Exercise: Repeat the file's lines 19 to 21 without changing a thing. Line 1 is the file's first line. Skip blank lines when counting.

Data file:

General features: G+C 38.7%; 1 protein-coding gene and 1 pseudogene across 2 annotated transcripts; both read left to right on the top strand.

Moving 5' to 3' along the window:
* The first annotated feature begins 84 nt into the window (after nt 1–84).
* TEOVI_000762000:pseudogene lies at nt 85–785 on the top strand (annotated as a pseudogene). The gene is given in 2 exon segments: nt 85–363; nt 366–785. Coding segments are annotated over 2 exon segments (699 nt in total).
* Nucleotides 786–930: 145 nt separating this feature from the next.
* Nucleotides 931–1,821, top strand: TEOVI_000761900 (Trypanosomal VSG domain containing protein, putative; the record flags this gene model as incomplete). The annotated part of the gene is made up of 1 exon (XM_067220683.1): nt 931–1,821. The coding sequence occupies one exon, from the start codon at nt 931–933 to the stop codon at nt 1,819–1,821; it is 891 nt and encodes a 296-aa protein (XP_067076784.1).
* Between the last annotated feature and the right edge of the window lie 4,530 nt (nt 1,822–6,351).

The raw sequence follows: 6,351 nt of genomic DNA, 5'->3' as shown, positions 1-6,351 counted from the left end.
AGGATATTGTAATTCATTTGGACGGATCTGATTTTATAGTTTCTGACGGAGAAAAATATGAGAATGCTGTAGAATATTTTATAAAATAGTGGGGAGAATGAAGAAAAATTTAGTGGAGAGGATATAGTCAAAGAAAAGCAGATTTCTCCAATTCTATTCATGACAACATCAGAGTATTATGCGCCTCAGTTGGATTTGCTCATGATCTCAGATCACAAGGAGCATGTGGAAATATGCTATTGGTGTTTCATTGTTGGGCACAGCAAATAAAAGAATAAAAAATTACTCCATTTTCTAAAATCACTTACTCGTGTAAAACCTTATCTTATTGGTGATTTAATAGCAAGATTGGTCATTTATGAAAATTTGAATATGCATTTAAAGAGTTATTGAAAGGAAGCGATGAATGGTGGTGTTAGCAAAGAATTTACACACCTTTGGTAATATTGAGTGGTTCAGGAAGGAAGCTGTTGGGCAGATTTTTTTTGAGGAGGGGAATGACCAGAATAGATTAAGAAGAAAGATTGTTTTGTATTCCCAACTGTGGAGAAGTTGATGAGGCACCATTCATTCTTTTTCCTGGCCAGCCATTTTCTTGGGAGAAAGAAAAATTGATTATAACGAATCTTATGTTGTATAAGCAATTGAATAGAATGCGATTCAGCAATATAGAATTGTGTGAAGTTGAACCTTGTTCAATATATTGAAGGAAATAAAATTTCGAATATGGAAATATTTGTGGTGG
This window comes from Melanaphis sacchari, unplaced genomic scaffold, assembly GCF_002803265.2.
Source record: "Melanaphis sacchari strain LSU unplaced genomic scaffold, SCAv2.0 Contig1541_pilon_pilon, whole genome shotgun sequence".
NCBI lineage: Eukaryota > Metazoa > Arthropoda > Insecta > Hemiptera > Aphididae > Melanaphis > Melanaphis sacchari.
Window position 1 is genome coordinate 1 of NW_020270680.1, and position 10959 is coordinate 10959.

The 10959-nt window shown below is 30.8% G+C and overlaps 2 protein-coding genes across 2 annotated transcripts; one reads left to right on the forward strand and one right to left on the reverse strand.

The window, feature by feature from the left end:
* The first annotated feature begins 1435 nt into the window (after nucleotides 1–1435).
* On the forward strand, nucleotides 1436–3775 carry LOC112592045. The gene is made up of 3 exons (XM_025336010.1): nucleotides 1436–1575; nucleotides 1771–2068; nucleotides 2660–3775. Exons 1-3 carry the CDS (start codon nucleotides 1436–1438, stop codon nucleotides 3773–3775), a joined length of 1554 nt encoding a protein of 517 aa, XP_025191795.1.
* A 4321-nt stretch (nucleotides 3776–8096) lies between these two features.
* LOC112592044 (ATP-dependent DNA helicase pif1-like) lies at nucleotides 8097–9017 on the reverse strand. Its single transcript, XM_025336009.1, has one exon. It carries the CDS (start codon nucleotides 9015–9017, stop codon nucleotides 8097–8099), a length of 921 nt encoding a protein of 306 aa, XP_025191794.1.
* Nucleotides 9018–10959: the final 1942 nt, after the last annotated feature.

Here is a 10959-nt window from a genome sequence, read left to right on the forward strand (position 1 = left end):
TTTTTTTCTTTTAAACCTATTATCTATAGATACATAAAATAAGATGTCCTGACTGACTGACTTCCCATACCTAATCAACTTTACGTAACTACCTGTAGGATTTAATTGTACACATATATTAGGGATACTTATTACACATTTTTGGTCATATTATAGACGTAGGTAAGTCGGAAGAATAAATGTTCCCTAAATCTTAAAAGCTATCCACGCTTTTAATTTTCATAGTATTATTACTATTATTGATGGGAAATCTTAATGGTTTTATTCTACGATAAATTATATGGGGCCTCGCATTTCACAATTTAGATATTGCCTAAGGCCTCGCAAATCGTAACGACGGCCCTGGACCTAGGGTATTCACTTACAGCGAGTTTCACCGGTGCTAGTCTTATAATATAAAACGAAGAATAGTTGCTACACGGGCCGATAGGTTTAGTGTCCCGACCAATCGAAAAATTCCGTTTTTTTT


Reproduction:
* LOC112592044 (ATP-dependent DNA helicase pif1-like) lies at nucleotides 8097–9017 on the reverse strand. Its single transcript, XM_025336009.1, has one exon. It carries the CDS (start codon nucleotides 9015–9017, stop codon nucleotides 8097–8099), a length of 921 nt encoding a protein of 306 aa, XP_025191794.1.
* Nucleotides 9018–10959: the final 1942 nt, after the last annotated feature.

Here is a 10959-nt window from a genome sequence, read left to right on the forward strand (position 1 = left end):